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  • (Re)bound for glory: Dallastown wins YAIAA girls' basketball tournament championship

  • A look back at YAIAA girls' basketball history: Champions, records and more

    Wanna talk about toughness?

    Dallastown coach Mary Manlove walked by the athletic trainer before the York-Adams league tournament championship game and noticed guard Jenna Jackson's ankle. She couldn't miss it.

    "I mean it's fat, and I want to know why no one told me," Manlove said. "It was a terrible strain. (She) blew out her ankle against Dover. And still battled like no one knew tonight."

    No one needed to know. Jackson was ready to play.

    Then there's fellow Dallastown senior Shae Grim.

    She collided with teammate Alex Lehman in the second quarter.

    Once Grim propped herself up, she walked to the Dallastown bench with blood dripping from her nose. No panic. No gross-out moment. Officials scrambled to clean up the mess on the floor, and she just went to the trainer.

    "I just wanted to go back in," Grim said.

    Sure enough she returned a few moments later with her nose packed, a piece of gauze or cotton dangling out a nostril.

    "She's like, 'Shove something up there, I'm hopping back in there,'" Manlove said.

    That's the story of this year's league championship team. Dallastown might not have had the best shooters in the league or the best overall player. Yet after watching Dallastown defeat West York, 50-37, in the league tournament championship game, it's easy to see why Dallastown had the best team. The starting lineup features three seniors -- Grim, Jackson and Shannon Thomas, who have played together since the second grade. The seniors have welcomed one junior and one sophomore into the starting lineup, becoming a unit and overcoming some difficult stuff.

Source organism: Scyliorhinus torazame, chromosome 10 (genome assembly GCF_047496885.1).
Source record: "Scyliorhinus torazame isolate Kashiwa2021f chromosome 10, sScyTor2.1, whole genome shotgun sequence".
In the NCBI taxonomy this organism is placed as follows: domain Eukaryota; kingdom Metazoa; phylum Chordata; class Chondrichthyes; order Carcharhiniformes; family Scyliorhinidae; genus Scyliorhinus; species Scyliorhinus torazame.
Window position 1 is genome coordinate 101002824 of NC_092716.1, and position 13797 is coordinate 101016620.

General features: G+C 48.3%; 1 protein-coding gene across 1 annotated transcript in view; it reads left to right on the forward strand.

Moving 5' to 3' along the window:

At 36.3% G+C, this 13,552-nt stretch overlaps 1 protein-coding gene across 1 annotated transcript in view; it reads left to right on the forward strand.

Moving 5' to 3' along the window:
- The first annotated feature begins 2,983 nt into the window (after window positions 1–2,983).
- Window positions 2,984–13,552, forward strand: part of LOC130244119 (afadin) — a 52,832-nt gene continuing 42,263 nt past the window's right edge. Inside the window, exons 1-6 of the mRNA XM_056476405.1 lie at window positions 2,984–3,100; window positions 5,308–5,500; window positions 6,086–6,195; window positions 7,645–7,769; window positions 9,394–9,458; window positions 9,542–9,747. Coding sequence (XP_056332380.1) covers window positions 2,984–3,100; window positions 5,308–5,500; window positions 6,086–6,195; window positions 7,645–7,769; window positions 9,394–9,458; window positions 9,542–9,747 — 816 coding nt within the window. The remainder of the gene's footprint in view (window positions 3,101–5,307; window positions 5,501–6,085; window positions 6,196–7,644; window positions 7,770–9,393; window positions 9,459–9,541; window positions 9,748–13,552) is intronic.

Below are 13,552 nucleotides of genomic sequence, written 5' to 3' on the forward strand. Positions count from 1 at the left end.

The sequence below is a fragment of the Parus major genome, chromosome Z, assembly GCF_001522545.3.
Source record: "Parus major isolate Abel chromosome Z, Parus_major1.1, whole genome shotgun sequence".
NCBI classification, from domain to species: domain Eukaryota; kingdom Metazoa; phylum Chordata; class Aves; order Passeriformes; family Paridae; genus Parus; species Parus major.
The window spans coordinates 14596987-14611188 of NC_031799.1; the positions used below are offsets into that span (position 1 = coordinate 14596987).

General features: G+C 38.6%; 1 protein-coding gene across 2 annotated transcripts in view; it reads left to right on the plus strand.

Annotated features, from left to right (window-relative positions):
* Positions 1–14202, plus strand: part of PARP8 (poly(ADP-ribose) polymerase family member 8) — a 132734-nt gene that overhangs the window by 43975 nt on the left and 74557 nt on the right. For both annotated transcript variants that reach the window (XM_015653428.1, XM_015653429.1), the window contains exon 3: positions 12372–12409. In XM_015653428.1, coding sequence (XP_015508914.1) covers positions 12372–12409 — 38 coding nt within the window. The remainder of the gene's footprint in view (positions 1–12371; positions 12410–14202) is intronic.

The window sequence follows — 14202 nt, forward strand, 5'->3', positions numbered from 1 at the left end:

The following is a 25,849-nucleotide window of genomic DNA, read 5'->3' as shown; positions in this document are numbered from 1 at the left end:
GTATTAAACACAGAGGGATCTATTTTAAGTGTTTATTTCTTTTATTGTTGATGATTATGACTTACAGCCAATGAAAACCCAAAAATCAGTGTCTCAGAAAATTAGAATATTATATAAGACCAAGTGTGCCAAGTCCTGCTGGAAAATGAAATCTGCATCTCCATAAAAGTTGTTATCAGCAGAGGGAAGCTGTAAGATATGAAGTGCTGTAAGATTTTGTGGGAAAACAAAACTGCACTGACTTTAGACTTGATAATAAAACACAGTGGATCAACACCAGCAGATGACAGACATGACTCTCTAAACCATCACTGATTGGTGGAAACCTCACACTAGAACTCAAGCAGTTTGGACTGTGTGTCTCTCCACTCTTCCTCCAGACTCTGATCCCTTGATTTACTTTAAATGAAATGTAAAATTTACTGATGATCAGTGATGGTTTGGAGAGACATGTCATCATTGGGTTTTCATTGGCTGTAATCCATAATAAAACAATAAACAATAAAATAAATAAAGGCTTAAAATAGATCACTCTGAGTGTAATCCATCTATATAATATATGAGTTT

Instead of splintering apart, setbacks and heartbreaks forged a common goal: They wanted to win -- and win now.

    "This senior class has been superb at being a cohesive unit," Manlove said. "They have brought this team together. They organize team events. They pick each other up when they fall. They slap hands after every single drill, and that's the stuff that wasn't happening four years ago."

    Consider last year as an example of how a championship team confronts adversity.

    "They went 13-9 as freshmen, 17-9 the next year, so coming into their junior year there were huge , huge expectations," Manlove said. "Their junior year they went 12-12, and it was really, really tough."

    Before last year, one of those girls that had been playing basketball with this year's senior class since the second grade, Jenny Horvatinovic, moved to rival Red Lion.

    "We missed her, but I think in the end it may have helped us out even more," Grim said. "Jenny's a great player ... but, I don't know, I think we just came together and I don't know what it was."

    Never mind that a Dallastown girls' team hadn't reached the league final since 2000. If the Wildcats fell short, it wouldn't be for a lack of effort. And they would do it together.

    They doubled up on workouts, Manlove said.

    They started riding each other when someone missed a summer league game, Manlove said.

    "I think we realized this was our last year," Jackson said. "We always dominated when we were younger, and ..."

    Thomas finished her classmate's thought: "... we were just determined to win."

    * * *

    So when they ran into West York, a team they had lost to once and finished behind in the Division I standings, they didn't panic.

    "We had to stay calm, because of (West York's) high pressure we just had to relax," Thomas said.

    Grim said: "We knew we were going to get banged around; we had to be tough and we had to be smart."

    Dallastown took the lead for good at the 3:14 mark of the first quarter, and despite a number of comeback attempts, the Wildcats never really let it get close in the second half.

    Manlove looks back at the first few years she coached this year's senior class and remembers girls becoming upset and angry and not handling adversity. But that's not how she'll remember the Class of 2013. She'll remember them for what they've become.

    "They have matured into absolute animals," Manlove said.

    It was a term of endearment. After all, it takes all kinds of guts and toughness to play like an animal -- and win a championship.

    Jim Seip can be reached at 771-2025 or jseip@ydr.com.